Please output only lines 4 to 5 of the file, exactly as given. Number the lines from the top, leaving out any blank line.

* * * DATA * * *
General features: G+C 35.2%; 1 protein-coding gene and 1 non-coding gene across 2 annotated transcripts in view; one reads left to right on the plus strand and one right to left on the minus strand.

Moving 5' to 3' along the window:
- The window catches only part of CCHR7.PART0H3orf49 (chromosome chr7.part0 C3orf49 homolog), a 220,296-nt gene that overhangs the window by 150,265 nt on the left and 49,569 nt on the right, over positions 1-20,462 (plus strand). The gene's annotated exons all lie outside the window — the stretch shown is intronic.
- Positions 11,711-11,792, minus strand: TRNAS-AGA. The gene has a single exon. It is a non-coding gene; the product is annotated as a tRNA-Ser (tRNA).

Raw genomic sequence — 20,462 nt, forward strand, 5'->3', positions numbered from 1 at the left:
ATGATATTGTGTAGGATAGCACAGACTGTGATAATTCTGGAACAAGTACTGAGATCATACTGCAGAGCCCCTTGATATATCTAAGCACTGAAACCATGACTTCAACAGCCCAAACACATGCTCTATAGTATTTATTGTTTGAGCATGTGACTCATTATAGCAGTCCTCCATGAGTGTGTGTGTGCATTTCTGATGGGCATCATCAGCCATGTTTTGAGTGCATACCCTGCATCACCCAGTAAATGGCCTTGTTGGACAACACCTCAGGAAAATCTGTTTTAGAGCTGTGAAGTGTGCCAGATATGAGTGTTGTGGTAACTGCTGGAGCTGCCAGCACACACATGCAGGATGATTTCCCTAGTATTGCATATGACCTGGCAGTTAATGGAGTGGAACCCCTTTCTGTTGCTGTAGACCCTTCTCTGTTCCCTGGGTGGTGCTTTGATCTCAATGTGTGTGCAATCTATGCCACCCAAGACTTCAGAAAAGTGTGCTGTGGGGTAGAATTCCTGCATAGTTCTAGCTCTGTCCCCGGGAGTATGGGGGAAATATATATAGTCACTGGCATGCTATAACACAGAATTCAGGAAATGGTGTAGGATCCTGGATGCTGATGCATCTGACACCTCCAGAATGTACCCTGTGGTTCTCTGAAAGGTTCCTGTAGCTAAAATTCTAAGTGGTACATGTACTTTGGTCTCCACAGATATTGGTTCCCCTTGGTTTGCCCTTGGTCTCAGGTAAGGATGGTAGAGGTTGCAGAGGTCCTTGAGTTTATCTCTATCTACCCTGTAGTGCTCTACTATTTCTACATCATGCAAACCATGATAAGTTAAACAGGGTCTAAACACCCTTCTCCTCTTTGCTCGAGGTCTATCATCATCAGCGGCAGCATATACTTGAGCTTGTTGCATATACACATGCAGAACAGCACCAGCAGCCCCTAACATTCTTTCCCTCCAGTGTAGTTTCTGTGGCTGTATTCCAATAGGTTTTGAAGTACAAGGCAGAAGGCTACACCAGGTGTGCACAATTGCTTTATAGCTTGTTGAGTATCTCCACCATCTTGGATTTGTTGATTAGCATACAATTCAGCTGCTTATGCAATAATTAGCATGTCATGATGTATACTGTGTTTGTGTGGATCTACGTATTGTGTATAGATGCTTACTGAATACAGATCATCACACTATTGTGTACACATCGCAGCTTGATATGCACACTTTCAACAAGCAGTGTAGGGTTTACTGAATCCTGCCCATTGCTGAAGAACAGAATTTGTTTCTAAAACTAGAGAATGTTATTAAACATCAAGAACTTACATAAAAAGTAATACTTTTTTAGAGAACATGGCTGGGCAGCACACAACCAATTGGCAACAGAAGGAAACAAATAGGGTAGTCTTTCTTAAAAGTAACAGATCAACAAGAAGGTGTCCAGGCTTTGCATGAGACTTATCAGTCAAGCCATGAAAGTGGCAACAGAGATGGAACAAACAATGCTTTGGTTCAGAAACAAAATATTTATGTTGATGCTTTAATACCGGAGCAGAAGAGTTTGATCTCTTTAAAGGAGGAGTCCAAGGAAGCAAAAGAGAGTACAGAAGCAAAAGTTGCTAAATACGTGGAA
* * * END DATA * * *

- Positions 11,711-11,792, minus strand: TRNAS-AGA. The gene has a single exon. It is a non-coding gene; the product is annotated as a tRNA-Ser (tRNA).

Raw genomic sequence — 20,462 nt, forward strand, 5'->3', positions numbered from 1 at the left: